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E. Barrett Prettyman papers

 Collection 0039-LIT

E. Barrett Prettyman, Jr. (1925-2016) was Katherine Anne Porter's lawyer and close friend from the mid-1960s until her death in 1980. He had a private practice in Washington, D.C. starting in 1955, and was a partner with the prominent firm of Hogan and Hartson since 1964. He is the author of Death and the Supreme Court. His papers include personal letters and business correspondence relating to Porter.


  • 1962-2010
  • Majority of material found within 1967-1980

Use and Access to Collection

This collection is open for research.

Conditions Governing Use

Photocopies or digital surrogates may be provided in accordance with Special Collections and University Archives duplication policy.

Copyright resides with the creators of the documents or their heirs unless otherwise specified. It is the researcher's responsibility to secure permission to publish materials from the appropriate copyright holder.

Archival materials may contain materials with sensitive or confidential information that is protected under federal and/or state right to privacy laws or other regulations. While we make a good faith effort to identify and remove such materials, some may be missed during our processing. If a researcher finds sensitive personal information in a collection, please bring it to the attention of the reading room staff.


1.25 Linear Feet

Scope and Content of Collection

The papers of E. Barrett Prettyman, Jr., cover the period 1962 to 1984, with the bulk created between 1967 and 1980. They consist primarily of correspondence between Katherine Anne Porter and Prettyman. Many of the letters are solely about their relationship and her sentiments about him, but others mention current events, legal matters, daily life, and her health. The remainder of the collection consists of correspondence between Prettyman and other people, such as accountants, literary agents, lawyers, and friends, concerning Porter's legal affairs. The collection includes letters, notes, memoranda, cards, and newspaper and magazine clippings.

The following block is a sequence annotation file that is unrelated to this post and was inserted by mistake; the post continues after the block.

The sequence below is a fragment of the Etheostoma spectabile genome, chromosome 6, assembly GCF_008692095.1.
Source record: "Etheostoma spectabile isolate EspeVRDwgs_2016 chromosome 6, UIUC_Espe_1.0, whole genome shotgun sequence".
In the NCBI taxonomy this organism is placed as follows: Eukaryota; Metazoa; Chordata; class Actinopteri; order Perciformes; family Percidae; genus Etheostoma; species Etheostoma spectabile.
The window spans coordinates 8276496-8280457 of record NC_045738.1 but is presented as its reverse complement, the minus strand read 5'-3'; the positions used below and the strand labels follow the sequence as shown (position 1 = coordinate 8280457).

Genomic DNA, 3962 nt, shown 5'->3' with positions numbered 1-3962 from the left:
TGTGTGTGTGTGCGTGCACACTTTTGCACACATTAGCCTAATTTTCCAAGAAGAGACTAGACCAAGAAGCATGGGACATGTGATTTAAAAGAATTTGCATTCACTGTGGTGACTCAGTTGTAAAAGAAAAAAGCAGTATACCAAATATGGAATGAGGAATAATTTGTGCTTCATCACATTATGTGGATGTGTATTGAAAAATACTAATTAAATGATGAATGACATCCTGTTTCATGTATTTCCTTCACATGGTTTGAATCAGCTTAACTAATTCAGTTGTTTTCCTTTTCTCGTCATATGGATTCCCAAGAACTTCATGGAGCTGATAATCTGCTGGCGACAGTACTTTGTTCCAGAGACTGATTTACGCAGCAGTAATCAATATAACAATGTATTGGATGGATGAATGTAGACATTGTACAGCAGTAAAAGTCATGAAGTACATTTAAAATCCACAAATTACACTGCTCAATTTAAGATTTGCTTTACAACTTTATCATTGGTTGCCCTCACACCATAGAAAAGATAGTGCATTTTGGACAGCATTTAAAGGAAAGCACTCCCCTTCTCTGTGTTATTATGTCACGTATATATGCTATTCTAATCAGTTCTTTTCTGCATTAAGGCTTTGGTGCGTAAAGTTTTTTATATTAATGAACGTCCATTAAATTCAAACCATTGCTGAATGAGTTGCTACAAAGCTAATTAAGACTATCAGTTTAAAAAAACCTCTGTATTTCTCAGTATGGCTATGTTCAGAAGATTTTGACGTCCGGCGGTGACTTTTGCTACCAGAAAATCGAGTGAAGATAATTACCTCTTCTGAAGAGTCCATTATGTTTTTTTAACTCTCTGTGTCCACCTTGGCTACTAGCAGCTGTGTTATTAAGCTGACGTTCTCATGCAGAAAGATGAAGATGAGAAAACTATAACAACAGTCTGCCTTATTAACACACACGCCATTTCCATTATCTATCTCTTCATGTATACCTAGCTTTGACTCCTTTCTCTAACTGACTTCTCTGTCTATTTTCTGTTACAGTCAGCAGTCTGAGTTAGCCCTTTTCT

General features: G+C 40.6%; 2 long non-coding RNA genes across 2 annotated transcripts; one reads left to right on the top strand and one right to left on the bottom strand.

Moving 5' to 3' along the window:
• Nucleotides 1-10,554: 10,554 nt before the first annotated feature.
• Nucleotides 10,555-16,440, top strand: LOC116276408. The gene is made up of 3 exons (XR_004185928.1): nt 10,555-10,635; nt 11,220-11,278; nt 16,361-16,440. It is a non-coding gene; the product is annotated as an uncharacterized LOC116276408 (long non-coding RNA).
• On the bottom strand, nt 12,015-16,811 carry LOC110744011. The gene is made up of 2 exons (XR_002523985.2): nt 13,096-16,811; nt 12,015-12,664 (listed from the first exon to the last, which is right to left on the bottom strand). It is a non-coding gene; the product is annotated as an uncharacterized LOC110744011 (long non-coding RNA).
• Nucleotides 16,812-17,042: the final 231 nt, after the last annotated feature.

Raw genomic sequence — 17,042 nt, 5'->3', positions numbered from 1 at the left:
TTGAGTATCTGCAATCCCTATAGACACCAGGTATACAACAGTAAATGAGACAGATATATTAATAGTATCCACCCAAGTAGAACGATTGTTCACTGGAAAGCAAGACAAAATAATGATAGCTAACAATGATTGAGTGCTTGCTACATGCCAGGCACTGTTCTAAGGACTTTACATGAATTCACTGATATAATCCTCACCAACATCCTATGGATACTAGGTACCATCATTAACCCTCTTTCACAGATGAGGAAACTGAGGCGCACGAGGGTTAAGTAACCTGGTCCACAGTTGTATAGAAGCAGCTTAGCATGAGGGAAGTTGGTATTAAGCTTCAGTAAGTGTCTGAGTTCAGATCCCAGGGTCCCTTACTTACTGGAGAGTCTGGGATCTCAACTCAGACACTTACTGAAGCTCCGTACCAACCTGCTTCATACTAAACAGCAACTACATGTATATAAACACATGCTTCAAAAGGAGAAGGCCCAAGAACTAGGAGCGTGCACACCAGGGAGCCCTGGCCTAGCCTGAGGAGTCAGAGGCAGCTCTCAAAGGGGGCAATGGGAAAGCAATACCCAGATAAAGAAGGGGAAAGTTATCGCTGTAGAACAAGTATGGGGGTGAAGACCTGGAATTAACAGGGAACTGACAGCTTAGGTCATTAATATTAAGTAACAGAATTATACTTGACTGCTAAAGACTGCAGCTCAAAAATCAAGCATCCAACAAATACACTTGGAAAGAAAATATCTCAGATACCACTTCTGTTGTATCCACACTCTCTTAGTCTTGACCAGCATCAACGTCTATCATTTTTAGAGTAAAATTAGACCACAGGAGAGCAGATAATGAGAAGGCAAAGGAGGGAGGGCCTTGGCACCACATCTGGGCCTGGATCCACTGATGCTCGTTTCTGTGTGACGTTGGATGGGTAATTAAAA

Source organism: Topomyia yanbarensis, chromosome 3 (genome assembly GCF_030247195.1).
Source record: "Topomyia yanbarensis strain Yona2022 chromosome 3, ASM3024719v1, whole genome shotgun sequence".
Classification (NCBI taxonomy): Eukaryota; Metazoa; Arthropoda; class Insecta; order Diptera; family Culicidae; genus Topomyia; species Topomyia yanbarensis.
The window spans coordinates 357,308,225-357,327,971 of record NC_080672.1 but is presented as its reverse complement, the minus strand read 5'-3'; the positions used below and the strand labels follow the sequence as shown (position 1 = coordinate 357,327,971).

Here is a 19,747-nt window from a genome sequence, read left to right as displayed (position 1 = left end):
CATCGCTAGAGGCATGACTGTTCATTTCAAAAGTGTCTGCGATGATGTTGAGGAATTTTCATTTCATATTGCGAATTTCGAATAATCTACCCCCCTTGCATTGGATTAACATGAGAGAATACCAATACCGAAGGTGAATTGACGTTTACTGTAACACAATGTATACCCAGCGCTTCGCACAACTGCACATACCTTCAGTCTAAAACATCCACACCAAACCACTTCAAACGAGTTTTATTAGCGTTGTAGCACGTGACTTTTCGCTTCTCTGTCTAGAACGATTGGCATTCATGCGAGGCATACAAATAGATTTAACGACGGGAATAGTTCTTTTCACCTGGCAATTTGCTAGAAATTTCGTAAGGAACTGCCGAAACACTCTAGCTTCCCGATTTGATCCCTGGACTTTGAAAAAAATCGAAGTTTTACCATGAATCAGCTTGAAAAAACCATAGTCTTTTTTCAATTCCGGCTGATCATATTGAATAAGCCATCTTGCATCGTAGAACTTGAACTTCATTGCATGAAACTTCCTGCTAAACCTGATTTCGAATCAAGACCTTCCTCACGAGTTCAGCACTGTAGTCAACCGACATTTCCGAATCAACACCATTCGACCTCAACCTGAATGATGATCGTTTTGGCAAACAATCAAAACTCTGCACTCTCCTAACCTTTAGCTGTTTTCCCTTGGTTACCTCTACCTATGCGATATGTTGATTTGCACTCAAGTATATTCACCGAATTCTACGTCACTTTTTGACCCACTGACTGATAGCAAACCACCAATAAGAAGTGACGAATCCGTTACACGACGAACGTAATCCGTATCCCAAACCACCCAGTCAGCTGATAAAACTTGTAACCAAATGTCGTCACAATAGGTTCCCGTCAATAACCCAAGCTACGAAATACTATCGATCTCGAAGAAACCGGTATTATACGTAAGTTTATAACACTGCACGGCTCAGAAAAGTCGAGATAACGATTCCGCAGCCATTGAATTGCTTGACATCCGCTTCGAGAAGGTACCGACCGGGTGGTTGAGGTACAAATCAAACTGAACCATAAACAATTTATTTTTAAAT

Katherine Anne Porter once wrote that knowing Elijah Barrett Prettyman, Jr., during the last years of her life made those years worth living. Prettyman, a Washington, D. C., attorney, became her lawyer and friend in 1966 and continued his professional and personal relationship with her until her death in 1980.

E. Barrett Prettyman, Jr., was born on June 1, 1925, in Washington, D. C., to Lucy Courtney Hill and Elijah Barrett Prettyman, a prominent U. S. Court of Appeals judge. He earned a B.A. from Yale University in 1949 and an LL.B. from the University of Virginia in 1953. He was married twice and has two children from his first marriage.

From 1953 to 1955, Prettyman served as a law clerk to U. S. Supreme Court justices Robert H. Jackson, Felix Frankfurter, and John M. Harlan. He was admitted to the bar in 1954 and within three years argued a case before the Supreme Court, the first of nineteen cases he would present before the court by 1995. He became an associate with the law firm of Hogan and Hartson in 1955 and was named a partner in 1964. In 1963, Prettyman served as special assistant to U. S. Attorney General Robert F. Kennedy and was an aide to presidents John F. Kennedy and Lyndon B. Johnson from 1963 to 1964. He was also the first president of the District of Columbia Bar Association.

Prettyman's first contact with Katherine Anne Porter came in 1962, when he called her after reading Ship of Fools; they met the next day. In April 1962, he wrote to request that she autograph his copy of that book, and she fulfilled his request.

Prettyman greatly admired Porter and her writings, in part because he was a writer himself. In 1961, he published Death and the Supreme Court, which won two awards: the Mystery Writers of America Award for the best fact-crime book of the year and the Scribes Award for the best expression for the lay reader of the aims and purposes of the legal profession.